Senator Dawes indicated that Custer was under orders to drive the Indians back to the reservation, while Grant and Sherman thought Custer was an idiot who acted on his own. Dawes thought the Indians were retaliating but Grant thought it was an act of

Download 16.37 Kb.
Size16.37 Kb.
1. When discussing the Battle of Little Big Horn (Custer’s Last Stand), how did Senator Dawes' view of what happened differ from President Grant’s and General Sherman’s?

Senator Dawes indicated that Custer was under orders to drive the Indians back to the reservation, while Grant and Sherman thought Custer was an idiot who acted on his own. Dawes thought the Indians were retaliating but Grant thought it was an act of war.
2. Why didn’t Red Cloud want to sign the new treaty Senator Dawes wanted him to sign, which would have required the Indians to move to Pine Ridge?
Red Cloud knew he was lied to in the past and was being lied to again.
3. Why did the father of Ohiyesa, later known as Charles, send him out east to be schooled?
He wanted him to learn a white man's trade. He knew there was little future for his son outside the reservation if he doesn't get an education.
4. List some of the things that were done to him or required of him in order to be Americanized? (at least 2 points)
He had to cut his hair, wear white man's clothes, go to a white man's school, take a white name, and practice white man's religion.
5. Describe Senator Dawes feelings and perceptions towards the Indians. (2 points)
The Senator feels that the only way that Indians can survive is to be assimilated into American society completely. Survival of the Indians is his number 1 obligation. He wants them to achieve complete self-sufficiency by giving them their own land to work.

6. Describe how the Native Americans lived at Pine Ridge and contrast how it was different from their traditional way of life. (2 points)

At Pine Ridge the Indians were living in wooden homes instead of tipis. They were not allowed to leave the reservation to hunt in the traditional ways. The government provided food and clothing to meet their basic needs. They were expected to put in crops which went totally against their way of life. They wore white clothing and were required to attend church.

7. What were some aspects of their lives there that were demeaning? (2 points)

They couldn't hunt, so they relied on the government to feed and clothe them. They were not allowed to practice customs and traditions. They were forced to grow crops in order to survive. Many of them drank cod liver oil just to get alcohol. To get meat, they chased a bull around a ring and shot it to simulate hunting.They were kept in such poverty that they became like beggars.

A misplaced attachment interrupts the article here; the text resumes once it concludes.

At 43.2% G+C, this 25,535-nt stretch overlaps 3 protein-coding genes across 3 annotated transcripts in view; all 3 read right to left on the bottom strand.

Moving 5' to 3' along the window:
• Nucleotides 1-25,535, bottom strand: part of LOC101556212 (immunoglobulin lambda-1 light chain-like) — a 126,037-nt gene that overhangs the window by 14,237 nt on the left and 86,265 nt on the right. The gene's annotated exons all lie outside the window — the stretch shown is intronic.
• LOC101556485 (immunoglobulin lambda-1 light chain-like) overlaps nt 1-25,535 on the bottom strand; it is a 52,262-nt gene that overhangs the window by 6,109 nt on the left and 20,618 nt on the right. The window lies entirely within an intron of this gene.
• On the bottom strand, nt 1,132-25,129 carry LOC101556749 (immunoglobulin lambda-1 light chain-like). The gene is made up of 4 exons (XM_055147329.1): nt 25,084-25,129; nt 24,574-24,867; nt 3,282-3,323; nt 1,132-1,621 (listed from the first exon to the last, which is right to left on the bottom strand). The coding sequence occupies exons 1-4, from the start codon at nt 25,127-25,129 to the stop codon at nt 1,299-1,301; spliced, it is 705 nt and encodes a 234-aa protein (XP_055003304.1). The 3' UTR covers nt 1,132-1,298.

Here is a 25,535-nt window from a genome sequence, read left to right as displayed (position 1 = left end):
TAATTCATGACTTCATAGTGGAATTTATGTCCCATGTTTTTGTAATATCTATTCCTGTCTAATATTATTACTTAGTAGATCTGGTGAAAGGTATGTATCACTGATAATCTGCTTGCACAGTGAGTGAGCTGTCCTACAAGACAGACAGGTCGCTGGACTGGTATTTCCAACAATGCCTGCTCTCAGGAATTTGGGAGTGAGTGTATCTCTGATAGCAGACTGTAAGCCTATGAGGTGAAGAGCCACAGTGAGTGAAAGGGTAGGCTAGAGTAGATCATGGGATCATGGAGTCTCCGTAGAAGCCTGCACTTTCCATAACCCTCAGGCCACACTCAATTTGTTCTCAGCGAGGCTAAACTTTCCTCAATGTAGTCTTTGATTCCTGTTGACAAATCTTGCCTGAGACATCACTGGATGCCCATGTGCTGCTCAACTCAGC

8. Were there aspects that were better than their traditional lives? In what way?
They no longer lived in tipis which kept them out of the elements. They were educated to help them acquire skills necessary to survive off the reservation.
9. In what ways did Sitting Bull resist adopting the “white man’s” life? (2 points)
Sitting Bull refused to live on reservations for a time. He left the Dakota's and took his people to Canada to live. He would not grow crops when he was living on the reservation. He did not want ration stamps, and he wanted to pass out supplies to his people himself. He allowed his people to dance the Ghost Dance.
10. Why do you think it mattered to the U.S. government whether or not Sitting Bull assimilated? Explain. (2 points)

It probably mattered to the government because Sitting Bull was the respected leader of the Lakota Sioux people. If Sitting Bull were to embrace the idea of assimilation, he could persuade other members of the tribe to do so also. On the other hand, if Sitting Bull didn't assimilate, others would follow that example, too.
11. Describe some of the conflicts Charles felt about being Americanized and being a Native American. (2 points)

One could see the torment he felt just in selecting his white name Charles. He held on to his past by keeping the feather from Little Big Horn. His ability to treat disease as a doctor and his native roots tormented him as the people were infected with white man's diseases and were dying. He was caught in a world between being a native person and a white person and didn't know where he really belonged.
12. How did the Canadians feel about the Indians?

The Canadians welcomed the Indians to Canada and even allowed them to hunt as long as they did not use Canada as a means to invade in the U.S. or infringe on the hunting grounds of other tribes. The Canadians felt the U.S. government was responsible for its troubles with Indians.

Describe the General's view of:

Describe Sitting Bulls' view of:


He says that the Indians came from other lands and took land from other tribes, which is no different than what is happening to them know.

These are the lands my people lived on before you came, given to us by Wankan Tanka. People cannot own land.


He says that Indians can't use religion to explain their desire for the Black Hills.

He says that the Black Hills are their sacred hunting lands.


Sitting Bull should honor the treaties like the rest of the tribes.

Sitting Bull does not reconginize the other chiefs or the treaties they agreed to.


Miles tells Sitting Bull that his tribe had been fighting other Indians for hundreds of years the before white man came.

Sitting Bull did not want to fight. He just wanted the soldiers to leave the land, but if he had to, he would fight.

Share with your friends:

The database is protected by copyright © 2020
send message

    Main page